A Communicator Reprise: August 2010
For the original article: https://goo.gl/4KZw9z
The two circuits below illustrate opening a relay contact a short time after the ignition or light switch is turned off. The capacitor is charged and the relay is closed when the voltage at the diode anode rises to +12 volts. The common collector or emitter follower has the advantage of one less part, since a resistor is not needed in series with the transistor base. However the voltage across the relay coil will be two diode drops less than the supply voltage, or about 11 volts for a 12.5 volt input.
The common emitter configuration offers the advantage of the full supply voltage across the load for most of the delay time, which makes the relay pull-in and drop-out
voltages less of a concern, but required an extra resistor in series with the transistor base. The common emitter is the better circuit since the series base resistor can be
selected to obtain the desired delay time – I’ve added a variable trim pot for the task to make the delay somewhat adjustable.
The common collector time delay would require changing the capacitor or an additional resistor in parallel with the capacitor to alter the time delay. The time delay for the common emitter will be approximately 3 time constants or 3 x R x C. The capacitor and resistor values can be worked out from the relay coil current and transistor gain. For example, a 120 ohm relay coil will draw 100 mA at 12 volts and assuming the transistor has a gain of 30, the base current will be 100/30 – 3 mA. The voltage across the resistor will be the supply voltage minus two diode drops or 12-1.4 = 10.6 volts. The resistor value will be the voltage/current = 10.6/0.003 = 3533 or about 3.6K ohms. The capacitor value for a 15 second delay will be 15/3R = 1327 µf. You can use a standard 1000 µf capacitor and increase the resistor proportionally to get 15 seconds – thus the convenience of a variable trim pot.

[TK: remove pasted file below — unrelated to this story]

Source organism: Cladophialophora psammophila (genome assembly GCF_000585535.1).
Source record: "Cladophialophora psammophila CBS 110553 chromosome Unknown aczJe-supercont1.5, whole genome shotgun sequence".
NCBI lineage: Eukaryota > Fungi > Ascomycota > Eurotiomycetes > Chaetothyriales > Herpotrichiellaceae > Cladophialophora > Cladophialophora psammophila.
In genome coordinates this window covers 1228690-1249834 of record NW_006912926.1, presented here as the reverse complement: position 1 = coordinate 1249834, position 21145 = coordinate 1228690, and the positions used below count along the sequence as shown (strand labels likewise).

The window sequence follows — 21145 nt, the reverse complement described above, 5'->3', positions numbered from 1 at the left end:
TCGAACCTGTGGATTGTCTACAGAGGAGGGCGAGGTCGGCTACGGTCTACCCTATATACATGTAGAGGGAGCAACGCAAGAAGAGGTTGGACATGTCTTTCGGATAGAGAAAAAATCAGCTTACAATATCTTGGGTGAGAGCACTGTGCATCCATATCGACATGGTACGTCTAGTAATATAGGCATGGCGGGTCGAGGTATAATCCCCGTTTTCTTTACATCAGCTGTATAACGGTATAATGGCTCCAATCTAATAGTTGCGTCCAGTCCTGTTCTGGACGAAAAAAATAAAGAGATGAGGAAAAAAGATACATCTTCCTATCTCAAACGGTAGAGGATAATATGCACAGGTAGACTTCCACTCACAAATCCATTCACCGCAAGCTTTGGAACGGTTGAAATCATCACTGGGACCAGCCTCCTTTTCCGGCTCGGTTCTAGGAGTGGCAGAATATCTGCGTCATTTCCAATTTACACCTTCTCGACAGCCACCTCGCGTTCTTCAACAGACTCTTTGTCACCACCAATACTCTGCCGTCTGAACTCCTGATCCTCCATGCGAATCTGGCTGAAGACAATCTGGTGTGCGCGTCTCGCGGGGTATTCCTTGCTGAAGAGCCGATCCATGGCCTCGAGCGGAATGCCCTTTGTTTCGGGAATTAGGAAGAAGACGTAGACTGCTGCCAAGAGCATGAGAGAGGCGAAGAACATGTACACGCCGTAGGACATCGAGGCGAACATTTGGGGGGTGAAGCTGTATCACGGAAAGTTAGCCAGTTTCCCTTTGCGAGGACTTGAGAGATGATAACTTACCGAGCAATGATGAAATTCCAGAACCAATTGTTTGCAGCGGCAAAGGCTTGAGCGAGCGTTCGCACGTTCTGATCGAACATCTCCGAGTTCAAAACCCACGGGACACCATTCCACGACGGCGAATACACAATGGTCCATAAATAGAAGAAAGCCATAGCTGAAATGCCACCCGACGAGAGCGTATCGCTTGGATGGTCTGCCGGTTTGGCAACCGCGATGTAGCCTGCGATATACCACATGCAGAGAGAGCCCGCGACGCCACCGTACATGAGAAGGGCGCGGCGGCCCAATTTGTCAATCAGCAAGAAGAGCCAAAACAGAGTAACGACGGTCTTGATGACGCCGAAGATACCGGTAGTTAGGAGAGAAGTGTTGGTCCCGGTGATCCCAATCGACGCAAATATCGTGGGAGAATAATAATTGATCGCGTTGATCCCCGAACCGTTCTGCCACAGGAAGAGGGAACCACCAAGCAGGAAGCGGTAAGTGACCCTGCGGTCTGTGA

This circuit is handy if your APRS tracker is turned off with your ignition switch. Keeps the tracker on long enough to send its last ‘posit’ before shutting down. In hybrid vehicles, the accessory battery does not drop in voltage quickly [or at all] so a tracker that is waiting for a substantial voltage drop to turn itself off or detect a vehicle at rest, will never sense the required voltage drop in the battery... so a power-off timer is put in line
to make sure the tracker has enough time to send a ‘at rest’ posit and then shut down until the vehicle is started.